The Confederation of European Paper Industries (CEPI) outlined the complex nature of the problem - and what it is doing to address the issue - in the wake of intense media speculation yesterday over the potential health threat from the toxic substance leaching from packaging.
Traces of mineral oil in food are thought to arise by their migration from the inks present both on the printed surface of the packaging and in recycled fibre, principally newspapers, used in the production of packaging.
It emerged that a number of leading breakfast cereal companies, including Kellogg and Weetabix, are changing their packaging in a bid to limit consumer exposure to the mineral oils. The possible health threat from mineral oils in food packaging surfaced last year after a Swiss study by Dr Koni Grob found that almost three quarters of 119 food products from a German supermarket contained mineral oils levels exceeding the EU safe level of 0.6mg/kg by more than 10 times.
While long term exposure to mineral oils has been linked to the chronic inflammation of various internal organs and cancer, consumers who eat balanced diets are not believed to be at risk, said Grob.
The UK Food Standards Agency said yesterday it was “not aware of any firm evidence to suggest that there are food safety risks related to mineral oils in recycled food packaging” and said there was no need for immediate action.
CEPI managing director Teresa Presas told FoodProductionDaily.com that while there were no toxicological studies yet available paper and packaging players were taking the matter "very seriously”.
“Industry has been investigating this and we are doing everything we can about the issue,” she said. “Eliminating the root cause is the most sustainable option and we have been in dialogue with stakeholders about the phasing out materials containing mineral oils by taking steps such the reformulation of inks”
The CEPI chief said packaging companies were committed to using mineral-oil free inks and, where possible, using recovered paper types with “minimum mineral oil content”. But Presas cautioned that such changes in technology would take time.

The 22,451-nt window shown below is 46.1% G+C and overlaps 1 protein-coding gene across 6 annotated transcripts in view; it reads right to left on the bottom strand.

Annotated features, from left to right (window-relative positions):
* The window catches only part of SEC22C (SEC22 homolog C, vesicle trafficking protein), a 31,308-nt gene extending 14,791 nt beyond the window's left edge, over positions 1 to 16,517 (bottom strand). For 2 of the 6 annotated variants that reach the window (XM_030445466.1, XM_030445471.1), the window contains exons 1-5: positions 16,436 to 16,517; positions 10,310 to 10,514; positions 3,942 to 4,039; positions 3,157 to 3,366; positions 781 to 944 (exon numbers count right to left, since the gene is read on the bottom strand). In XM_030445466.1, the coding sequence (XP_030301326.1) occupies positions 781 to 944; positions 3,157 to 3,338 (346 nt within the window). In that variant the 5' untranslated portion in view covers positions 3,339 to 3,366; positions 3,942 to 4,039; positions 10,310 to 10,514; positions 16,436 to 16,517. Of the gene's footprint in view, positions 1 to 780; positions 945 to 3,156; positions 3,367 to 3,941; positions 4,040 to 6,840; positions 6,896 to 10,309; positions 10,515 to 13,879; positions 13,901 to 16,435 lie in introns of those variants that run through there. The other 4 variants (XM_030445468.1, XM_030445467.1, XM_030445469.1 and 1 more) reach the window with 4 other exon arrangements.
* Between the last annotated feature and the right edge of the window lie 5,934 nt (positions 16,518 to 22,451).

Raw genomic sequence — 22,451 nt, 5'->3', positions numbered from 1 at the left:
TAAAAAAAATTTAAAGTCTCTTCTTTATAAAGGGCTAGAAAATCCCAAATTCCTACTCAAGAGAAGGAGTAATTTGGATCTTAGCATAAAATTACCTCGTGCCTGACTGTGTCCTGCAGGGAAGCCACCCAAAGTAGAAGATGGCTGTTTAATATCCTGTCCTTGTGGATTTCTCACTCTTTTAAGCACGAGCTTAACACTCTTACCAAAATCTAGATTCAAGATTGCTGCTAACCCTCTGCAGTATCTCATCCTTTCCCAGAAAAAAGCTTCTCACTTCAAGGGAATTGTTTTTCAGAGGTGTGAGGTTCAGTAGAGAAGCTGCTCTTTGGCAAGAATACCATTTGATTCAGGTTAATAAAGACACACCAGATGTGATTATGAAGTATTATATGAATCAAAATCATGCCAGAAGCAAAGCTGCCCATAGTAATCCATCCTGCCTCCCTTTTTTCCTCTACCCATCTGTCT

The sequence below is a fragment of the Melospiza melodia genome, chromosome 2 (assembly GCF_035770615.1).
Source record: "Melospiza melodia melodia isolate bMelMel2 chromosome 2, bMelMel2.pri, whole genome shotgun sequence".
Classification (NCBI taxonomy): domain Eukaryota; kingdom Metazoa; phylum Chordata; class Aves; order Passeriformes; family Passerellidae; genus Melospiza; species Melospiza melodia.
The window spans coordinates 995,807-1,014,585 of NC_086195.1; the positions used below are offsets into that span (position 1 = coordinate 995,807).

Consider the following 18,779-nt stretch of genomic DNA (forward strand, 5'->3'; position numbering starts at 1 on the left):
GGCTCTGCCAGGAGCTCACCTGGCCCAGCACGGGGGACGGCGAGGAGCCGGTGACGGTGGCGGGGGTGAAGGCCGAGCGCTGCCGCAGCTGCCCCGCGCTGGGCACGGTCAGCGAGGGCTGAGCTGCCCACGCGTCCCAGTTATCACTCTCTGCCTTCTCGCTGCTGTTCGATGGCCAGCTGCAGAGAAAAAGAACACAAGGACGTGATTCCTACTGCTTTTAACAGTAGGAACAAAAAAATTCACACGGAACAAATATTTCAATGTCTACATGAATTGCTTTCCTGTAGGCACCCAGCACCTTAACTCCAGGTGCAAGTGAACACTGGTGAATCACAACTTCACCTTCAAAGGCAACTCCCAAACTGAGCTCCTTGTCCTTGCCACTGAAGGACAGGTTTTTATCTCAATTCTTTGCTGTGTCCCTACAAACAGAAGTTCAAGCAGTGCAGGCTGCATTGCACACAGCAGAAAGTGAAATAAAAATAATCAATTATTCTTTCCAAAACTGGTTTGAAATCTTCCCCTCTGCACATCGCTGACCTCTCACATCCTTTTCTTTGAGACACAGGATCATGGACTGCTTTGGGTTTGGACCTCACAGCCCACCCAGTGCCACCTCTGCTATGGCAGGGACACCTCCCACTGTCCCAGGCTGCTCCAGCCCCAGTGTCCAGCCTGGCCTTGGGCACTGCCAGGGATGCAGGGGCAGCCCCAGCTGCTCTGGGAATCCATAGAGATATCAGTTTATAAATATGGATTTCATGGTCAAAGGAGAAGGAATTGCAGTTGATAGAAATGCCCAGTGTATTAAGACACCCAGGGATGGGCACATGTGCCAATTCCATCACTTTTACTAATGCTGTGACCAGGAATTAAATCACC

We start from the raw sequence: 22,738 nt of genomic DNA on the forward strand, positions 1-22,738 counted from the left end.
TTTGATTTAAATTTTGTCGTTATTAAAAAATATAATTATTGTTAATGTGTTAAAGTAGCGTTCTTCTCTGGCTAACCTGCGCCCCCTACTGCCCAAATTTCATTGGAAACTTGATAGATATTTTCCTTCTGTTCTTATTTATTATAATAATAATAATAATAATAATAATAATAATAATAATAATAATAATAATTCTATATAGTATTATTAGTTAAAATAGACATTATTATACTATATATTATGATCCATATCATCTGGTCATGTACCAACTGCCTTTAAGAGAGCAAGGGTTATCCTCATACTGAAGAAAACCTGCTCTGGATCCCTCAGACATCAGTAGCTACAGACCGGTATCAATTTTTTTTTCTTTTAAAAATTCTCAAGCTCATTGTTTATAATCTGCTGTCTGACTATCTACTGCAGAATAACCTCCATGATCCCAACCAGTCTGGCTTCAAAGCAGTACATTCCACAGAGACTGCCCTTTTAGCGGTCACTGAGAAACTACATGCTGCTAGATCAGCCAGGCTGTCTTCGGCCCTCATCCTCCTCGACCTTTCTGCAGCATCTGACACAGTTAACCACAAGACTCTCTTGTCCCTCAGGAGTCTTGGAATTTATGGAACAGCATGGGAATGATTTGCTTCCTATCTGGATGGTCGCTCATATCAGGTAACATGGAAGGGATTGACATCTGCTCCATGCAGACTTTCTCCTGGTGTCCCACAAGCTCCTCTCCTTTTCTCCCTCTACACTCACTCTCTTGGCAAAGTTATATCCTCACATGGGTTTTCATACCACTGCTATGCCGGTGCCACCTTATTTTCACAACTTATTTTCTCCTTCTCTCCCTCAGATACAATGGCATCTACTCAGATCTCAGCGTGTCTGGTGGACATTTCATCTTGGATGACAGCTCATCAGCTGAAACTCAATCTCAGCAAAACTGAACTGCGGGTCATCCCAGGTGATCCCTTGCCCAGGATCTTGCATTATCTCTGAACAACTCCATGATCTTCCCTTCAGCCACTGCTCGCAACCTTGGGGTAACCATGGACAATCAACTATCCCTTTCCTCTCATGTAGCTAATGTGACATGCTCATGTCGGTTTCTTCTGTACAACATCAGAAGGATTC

Part of the difficulty in addressing the issue is that mineral oils enter the food supply via a variety of routes – with the problem not just confined to recycled cardboard. Traces of the chemical have also been detected in virgin fibre and even in fresh, unpacked food.
“Mineral oil migration is complicated as it comes from a number of sources,” said Presas. “It comes from the corrugated outer boxes used to transport food, secondary packaging, inks as well as recycled fibre.”
One industry insider said that some food companies are unwilling to share the higher cost of mineral-oil free inks with packaging suppliers, which may also be discouraging, take up in some quarters.
CEPI said it had published voluntary standards for paper-based food contact materials to “minimise any incidents and to take corrective measures as science develops”.
The matter is well and truly on Europe’s regulatory radar with the UK FSA investigating the extent of the chemical’s presence in packaging.
The issue is certain to be discussed at an industry workshop on non-plastic food contact materials host by the European Food Safety Authority (EFSA) being held today. The Parma-based safety watchdog is due to deliver an opinion on mineral oils later in the year.